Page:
Some examples of hybridization

Most of the attention in this domain has started from the research in Augmented Reality in the late nineties, leading to lots of prototypes allowing user to access digital textual or audio information that “augment” physical artifacts and places by showing additional information, hidden objects or navigation helps (Feiner, 2002). Most of the times, this information is received on eyeglasses, helmet displays or headsets if there is an audio output. Lots of projects in this field have put the emphasis on designing compelling visualizations such as 3D models to provided people with a tangible way to manipulate complex information. As of 2005, this technology is even available on cell phones that allow to visualize virtual elements on top of the physical space, thanks to computer programs that use the digital cameras. In the case of Augmented Reality, the locus of the output is the very same of the one of the input, that is to say, digital elements appear on top of the corresponding physical elements that triggers their creation. This is why researchers speak of an “overlay of information”. However, the digital-physical convergence does not imply that this locus is always the same. Advances in location-based applications also make it possible to receive digital information on portable devices such as PDA or cell phones (Benford, 2005). In these cases, the digital information is generally not overlayed on a representation of the physical environment but rather as a textual or audio message. Another difference lays in the event that trigger the exchange of such as message. In augmented reality, it is generally the recognition of a certain visual marker allows to replace it on the display by a computer generated graphic. In the case of location-based applications, the information is sent to the users when he or she is located in a specific place, in the vicinity of a certain person or close to an artifact.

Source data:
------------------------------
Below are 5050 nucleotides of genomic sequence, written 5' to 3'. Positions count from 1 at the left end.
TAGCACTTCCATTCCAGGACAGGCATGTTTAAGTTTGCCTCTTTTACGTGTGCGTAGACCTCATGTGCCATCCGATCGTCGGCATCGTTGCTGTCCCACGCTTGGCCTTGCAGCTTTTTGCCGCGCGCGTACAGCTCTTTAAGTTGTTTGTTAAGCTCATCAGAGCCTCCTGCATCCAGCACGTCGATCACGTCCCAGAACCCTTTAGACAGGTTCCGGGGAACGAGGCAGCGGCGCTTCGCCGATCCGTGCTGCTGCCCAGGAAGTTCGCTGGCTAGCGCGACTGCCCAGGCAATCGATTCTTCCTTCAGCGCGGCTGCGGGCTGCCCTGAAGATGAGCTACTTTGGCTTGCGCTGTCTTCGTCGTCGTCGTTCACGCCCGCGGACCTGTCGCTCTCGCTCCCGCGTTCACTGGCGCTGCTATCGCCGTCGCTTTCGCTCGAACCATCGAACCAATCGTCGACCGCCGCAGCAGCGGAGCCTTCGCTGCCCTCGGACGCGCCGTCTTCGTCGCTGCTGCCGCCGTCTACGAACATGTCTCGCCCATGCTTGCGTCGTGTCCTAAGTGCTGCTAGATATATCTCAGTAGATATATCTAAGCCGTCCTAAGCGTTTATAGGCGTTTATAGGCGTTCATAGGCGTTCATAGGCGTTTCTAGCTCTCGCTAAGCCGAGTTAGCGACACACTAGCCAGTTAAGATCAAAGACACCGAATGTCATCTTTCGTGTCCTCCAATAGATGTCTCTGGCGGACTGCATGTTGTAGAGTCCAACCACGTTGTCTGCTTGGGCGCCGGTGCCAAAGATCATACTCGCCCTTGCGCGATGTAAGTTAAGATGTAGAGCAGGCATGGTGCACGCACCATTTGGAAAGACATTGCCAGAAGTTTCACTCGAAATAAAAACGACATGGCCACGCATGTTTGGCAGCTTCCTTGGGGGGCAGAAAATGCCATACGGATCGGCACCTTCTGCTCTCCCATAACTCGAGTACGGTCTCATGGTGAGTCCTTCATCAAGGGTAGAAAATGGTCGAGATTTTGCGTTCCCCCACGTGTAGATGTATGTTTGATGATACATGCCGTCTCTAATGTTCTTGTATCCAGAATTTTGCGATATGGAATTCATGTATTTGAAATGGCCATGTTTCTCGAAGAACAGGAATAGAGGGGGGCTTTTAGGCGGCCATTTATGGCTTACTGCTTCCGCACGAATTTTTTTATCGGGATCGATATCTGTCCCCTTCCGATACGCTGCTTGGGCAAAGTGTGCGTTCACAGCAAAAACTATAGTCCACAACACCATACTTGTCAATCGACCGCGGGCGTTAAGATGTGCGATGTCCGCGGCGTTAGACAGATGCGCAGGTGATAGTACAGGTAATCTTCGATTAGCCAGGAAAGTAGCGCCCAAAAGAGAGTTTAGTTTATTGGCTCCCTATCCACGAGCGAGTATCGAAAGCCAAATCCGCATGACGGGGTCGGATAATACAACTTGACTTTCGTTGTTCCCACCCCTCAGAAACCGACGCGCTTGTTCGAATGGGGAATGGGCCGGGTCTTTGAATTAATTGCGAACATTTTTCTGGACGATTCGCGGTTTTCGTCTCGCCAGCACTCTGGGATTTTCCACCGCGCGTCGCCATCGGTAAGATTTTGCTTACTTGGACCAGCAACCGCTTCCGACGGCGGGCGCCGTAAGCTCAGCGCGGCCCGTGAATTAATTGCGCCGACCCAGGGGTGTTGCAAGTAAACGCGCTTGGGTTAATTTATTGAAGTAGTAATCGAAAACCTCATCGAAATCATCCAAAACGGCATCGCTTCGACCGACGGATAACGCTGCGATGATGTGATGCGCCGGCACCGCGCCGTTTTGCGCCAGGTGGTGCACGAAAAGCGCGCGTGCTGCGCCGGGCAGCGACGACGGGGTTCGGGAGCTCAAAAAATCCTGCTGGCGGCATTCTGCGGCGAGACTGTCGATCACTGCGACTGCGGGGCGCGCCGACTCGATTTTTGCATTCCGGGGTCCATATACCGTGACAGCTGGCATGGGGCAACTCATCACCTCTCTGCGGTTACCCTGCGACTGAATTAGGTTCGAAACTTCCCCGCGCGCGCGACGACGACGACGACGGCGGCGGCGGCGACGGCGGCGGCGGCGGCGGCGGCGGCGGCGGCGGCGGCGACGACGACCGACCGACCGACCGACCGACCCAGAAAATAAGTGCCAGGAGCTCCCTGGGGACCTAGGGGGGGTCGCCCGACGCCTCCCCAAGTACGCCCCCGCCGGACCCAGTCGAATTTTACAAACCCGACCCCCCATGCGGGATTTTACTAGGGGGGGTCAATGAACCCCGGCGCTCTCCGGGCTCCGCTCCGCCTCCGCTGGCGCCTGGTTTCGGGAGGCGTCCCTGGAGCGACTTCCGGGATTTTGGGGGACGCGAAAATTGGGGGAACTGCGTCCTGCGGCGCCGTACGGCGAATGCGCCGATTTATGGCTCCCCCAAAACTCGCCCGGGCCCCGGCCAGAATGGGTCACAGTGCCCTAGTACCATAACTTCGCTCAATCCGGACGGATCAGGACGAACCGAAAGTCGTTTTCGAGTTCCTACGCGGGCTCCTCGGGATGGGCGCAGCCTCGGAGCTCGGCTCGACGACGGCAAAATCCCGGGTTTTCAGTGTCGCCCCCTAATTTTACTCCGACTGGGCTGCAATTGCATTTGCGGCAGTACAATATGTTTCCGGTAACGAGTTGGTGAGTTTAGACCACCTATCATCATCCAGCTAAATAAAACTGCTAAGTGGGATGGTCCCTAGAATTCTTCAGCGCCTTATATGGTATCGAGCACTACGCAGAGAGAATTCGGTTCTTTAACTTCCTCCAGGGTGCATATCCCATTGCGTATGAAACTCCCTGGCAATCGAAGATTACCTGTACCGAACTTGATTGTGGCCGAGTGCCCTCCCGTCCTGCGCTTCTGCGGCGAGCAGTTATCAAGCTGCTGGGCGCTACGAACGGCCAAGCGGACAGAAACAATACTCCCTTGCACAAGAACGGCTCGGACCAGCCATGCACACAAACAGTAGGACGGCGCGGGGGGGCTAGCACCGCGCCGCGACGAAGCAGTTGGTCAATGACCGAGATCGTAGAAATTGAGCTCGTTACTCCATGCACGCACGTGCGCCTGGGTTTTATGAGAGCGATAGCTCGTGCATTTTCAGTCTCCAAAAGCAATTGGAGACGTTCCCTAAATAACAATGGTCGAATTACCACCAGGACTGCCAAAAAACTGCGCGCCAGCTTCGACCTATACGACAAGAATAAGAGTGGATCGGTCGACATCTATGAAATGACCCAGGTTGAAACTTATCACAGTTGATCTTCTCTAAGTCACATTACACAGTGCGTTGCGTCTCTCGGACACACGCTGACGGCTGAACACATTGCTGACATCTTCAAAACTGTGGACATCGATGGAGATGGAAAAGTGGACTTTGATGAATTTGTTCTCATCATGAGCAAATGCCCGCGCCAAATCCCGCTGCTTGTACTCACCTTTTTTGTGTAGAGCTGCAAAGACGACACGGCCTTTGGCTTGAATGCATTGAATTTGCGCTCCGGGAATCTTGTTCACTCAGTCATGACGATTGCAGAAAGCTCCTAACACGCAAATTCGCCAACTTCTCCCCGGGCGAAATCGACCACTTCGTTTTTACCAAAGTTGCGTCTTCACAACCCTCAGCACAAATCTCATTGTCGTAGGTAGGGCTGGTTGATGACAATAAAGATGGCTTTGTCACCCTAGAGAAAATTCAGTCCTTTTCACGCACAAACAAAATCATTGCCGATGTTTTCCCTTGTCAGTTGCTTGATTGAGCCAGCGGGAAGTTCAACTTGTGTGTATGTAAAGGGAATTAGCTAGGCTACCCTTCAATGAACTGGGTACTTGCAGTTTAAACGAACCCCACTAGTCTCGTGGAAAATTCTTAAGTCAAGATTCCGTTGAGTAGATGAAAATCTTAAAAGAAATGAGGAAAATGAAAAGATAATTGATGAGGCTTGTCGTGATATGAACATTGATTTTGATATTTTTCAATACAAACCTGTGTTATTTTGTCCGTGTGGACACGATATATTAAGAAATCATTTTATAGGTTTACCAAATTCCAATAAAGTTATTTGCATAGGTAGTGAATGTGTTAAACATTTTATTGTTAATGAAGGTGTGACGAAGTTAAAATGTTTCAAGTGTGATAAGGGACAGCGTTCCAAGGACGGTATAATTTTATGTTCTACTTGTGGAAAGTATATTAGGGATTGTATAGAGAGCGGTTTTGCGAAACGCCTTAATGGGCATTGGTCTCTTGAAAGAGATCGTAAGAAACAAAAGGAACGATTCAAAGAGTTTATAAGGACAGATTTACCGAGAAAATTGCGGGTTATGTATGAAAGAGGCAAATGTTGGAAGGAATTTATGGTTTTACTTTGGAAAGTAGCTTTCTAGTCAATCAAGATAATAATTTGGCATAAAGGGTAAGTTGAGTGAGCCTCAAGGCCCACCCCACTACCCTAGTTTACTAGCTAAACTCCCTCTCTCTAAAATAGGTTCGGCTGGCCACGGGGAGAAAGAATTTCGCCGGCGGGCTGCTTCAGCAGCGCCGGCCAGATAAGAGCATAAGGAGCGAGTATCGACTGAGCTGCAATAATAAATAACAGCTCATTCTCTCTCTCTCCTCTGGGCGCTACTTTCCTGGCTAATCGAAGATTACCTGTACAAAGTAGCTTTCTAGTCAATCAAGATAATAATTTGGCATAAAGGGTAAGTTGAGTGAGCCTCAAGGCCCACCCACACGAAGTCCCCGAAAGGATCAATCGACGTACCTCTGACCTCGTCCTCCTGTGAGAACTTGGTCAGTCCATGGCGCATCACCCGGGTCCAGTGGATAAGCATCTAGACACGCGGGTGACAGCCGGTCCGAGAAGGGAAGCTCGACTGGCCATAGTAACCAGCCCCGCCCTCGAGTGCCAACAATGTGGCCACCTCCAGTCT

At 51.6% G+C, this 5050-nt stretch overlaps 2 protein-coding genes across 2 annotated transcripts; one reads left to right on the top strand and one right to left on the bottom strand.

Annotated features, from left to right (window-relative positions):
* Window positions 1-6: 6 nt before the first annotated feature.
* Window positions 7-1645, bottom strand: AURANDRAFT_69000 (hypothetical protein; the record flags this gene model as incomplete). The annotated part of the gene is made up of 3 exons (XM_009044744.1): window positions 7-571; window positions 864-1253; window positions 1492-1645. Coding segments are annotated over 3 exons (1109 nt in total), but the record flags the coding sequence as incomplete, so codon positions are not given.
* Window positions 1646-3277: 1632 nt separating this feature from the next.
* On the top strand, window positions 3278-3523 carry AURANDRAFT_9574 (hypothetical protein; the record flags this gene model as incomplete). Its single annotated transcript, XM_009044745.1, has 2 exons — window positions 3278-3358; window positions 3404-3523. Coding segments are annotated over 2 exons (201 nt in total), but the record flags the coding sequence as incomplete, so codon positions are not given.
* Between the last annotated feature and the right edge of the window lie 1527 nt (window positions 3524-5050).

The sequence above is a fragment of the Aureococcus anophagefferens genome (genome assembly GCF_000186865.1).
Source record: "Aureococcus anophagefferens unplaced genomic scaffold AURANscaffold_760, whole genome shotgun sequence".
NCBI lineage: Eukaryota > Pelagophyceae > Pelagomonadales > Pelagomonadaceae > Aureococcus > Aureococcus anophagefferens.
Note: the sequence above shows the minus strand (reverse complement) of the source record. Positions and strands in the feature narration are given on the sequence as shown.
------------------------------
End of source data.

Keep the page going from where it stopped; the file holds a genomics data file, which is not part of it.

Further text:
Why do I blog this? I was gathering some examples for upcoming talks.